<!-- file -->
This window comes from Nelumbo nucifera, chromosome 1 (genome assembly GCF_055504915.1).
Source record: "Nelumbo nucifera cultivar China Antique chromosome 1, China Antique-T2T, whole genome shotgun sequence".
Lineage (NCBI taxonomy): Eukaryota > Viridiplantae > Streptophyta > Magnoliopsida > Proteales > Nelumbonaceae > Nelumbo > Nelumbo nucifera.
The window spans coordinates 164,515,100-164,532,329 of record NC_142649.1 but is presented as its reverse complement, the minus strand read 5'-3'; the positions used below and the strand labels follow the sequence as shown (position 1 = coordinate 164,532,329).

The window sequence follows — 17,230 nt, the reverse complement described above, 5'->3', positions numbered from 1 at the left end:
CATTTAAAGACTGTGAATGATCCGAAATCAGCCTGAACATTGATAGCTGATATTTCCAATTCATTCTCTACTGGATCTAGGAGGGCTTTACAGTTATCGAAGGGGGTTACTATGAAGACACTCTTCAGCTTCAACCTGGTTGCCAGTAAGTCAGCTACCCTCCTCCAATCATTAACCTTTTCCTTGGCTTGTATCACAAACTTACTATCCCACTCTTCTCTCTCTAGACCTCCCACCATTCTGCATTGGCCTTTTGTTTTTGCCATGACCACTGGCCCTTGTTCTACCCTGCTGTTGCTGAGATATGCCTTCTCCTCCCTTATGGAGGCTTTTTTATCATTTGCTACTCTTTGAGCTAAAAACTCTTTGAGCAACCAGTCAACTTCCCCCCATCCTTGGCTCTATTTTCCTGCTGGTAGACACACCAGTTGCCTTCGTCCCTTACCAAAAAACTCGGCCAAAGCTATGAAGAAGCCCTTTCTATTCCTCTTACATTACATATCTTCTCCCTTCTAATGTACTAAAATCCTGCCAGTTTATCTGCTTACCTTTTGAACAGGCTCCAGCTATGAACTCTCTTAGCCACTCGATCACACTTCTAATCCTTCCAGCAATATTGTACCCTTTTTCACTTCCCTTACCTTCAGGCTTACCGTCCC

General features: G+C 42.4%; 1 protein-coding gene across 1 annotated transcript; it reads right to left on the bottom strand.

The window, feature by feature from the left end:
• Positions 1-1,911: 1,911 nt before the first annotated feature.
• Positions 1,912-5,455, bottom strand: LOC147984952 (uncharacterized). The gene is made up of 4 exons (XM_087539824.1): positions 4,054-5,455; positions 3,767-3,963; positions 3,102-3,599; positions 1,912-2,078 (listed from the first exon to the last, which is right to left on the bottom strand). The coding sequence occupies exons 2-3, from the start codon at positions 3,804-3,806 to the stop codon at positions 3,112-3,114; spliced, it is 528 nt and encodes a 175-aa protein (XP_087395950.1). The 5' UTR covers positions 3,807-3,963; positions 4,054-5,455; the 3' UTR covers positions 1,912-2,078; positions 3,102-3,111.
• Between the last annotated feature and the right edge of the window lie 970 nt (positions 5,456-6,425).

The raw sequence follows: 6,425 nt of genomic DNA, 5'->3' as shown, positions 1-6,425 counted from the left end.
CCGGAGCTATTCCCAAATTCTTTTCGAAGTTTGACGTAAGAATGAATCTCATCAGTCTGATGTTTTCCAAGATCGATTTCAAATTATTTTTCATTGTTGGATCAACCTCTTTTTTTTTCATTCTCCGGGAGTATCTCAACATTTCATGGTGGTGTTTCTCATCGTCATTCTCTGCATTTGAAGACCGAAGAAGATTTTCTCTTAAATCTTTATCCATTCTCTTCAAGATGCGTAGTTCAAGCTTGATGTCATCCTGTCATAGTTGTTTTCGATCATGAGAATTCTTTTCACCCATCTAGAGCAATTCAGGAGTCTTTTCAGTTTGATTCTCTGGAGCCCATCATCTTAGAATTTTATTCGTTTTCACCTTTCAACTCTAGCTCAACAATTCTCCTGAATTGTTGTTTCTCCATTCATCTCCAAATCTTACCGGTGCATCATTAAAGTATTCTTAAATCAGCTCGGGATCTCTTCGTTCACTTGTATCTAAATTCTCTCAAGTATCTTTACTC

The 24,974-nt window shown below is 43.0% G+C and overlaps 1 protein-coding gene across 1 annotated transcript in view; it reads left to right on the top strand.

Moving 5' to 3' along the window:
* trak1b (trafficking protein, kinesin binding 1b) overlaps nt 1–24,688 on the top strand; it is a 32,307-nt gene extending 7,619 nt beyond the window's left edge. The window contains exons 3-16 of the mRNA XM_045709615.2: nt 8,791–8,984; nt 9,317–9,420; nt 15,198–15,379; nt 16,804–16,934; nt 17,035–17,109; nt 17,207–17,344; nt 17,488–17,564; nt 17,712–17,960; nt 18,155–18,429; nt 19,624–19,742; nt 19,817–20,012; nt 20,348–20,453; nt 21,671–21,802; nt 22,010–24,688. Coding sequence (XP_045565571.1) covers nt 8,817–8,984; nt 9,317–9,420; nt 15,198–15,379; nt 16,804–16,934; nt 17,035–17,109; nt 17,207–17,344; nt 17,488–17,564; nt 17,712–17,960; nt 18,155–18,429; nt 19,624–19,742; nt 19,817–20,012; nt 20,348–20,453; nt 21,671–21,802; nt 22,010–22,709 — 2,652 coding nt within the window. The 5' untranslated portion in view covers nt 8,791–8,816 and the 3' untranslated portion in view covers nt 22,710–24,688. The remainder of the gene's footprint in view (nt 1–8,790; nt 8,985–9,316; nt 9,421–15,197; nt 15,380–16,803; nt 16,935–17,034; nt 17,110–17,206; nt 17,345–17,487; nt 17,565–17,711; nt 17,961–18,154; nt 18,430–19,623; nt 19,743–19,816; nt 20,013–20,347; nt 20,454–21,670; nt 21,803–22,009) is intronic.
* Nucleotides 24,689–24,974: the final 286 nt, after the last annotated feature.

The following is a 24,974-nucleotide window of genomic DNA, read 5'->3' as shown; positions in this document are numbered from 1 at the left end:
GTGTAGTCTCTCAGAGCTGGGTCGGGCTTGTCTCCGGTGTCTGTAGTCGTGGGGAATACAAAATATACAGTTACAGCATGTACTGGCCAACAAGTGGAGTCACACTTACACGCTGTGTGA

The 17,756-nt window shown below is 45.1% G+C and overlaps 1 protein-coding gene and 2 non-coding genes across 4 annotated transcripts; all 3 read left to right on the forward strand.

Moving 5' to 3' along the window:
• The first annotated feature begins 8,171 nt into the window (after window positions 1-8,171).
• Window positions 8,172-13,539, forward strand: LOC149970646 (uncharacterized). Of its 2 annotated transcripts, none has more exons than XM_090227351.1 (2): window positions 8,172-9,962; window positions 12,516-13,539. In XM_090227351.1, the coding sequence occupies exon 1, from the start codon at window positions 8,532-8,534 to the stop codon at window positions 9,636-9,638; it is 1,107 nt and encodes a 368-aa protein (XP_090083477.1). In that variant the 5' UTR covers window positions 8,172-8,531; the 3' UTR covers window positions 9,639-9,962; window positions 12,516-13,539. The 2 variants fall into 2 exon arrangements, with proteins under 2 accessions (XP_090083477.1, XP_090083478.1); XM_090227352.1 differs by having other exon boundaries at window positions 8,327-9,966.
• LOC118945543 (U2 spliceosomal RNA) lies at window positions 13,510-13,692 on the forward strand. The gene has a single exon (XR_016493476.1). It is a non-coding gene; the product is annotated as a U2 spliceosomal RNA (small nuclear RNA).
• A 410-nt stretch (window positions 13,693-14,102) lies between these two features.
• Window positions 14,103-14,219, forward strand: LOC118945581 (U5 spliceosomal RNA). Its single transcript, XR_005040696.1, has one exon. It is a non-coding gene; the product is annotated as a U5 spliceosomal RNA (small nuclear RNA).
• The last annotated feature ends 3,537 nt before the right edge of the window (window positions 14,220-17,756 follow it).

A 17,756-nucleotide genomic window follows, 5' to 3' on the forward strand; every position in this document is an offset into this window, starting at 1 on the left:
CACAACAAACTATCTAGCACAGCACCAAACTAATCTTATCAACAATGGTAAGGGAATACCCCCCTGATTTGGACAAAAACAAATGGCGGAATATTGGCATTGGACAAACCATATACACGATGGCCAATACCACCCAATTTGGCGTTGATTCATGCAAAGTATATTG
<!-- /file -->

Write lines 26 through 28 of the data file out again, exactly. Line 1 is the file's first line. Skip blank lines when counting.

• Window positions 14,103-14,219, forward strand: LOC118945581 (U5 spliceosomal RNA). Its single transcript, XR_005040696.1, has one exon. It is a non-coding gene; the product is annotated as a U5 spliceosomal RNA (small nuclear RNA).
• The last annotated feature ends 3,537 nt before the right edge of the window (window positions 14,220-17,756 follow it).

A 17,756-nucleotide genomic window follows, 5' to 3' on the forward strand; every position in this document is an offset into this window, starting at 1 on the left: